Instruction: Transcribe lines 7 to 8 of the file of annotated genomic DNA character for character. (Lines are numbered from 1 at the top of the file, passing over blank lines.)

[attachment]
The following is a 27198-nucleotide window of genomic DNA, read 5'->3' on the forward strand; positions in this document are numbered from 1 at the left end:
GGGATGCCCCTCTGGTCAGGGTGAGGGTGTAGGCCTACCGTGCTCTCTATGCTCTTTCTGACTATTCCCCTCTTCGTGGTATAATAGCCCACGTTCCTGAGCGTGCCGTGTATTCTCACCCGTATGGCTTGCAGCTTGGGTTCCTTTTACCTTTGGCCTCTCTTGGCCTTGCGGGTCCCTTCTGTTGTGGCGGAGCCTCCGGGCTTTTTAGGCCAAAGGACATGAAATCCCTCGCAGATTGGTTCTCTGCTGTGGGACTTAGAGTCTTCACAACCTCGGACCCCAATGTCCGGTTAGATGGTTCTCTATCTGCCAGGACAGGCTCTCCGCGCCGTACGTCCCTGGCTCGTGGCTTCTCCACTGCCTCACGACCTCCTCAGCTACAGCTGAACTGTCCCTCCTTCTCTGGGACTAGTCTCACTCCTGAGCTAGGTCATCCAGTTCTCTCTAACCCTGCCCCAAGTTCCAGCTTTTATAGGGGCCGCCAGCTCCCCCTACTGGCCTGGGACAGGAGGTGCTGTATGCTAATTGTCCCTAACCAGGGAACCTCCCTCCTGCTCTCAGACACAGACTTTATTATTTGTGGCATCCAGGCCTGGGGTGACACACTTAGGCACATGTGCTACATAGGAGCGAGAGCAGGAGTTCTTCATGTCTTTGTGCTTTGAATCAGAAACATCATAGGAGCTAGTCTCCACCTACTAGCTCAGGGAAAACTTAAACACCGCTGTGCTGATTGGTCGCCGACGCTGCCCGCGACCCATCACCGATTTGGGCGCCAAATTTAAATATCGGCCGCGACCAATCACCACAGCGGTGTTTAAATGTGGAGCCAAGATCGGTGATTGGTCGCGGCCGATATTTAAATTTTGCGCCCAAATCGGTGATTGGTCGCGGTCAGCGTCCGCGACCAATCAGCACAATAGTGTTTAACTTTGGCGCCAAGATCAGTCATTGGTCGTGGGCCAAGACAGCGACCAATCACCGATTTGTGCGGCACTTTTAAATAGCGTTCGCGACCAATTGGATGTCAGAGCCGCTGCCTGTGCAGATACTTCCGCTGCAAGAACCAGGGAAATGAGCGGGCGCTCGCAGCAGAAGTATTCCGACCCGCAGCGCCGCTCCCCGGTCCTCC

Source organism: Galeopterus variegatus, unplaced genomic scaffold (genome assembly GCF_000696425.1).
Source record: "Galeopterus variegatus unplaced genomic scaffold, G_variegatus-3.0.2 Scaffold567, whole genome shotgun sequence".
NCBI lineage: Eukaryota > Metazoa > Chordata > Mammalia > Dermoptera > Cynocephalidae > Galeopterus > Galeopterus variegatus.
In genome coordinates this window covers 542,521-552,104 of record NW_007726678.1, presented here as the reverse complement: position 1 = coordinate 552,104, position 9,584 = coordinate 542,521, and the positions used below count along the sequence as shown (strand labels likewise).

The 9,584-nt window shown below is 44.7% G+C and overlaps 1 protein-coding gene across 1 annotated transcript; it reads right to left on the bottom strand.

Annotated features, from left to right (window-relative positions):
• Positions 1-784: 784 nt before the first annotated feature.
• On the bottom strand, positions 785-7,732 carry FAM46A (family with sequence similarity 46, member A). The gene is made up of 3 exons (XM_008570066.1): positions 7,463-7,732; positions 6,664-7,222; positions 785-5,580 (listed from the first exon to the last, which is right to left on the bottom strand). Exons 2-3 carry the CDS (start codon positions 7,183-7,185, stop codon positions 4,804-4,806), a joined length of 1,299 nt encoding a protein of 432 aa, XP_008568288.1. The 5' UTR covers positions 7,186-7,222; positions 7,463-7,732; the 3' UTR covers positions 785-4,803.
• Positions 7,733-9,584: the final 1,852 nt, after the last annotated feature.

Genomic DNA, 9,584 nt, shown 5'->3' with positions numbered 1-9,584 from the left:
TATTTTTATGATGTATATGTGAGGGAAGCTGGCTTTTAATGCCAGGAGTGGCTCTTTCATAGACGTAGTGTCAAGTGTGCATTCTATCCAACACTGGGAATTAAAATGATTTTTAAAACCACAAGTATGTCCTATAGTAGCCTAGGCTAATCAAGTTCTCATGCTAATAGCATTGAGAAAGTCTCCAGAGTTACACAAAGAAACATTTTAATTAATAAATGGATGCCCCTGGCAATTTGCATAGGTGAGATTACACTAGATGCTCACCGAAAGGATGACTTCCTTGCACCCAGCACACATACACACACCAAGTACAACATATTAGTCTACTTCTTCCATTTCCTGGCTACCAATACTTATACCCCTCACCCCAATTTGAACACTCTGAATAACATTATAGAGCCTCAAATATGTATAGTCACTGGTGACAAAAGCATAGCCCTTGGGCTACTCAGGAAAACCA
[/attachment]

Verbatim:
The 9,584-nt window shown below is 44.7% G+C and overlaps 1 protein-coding gene across 1 annotated transcript; it reads right to left on the bottom strand.

Annotated features, from left to right (window-relative positions):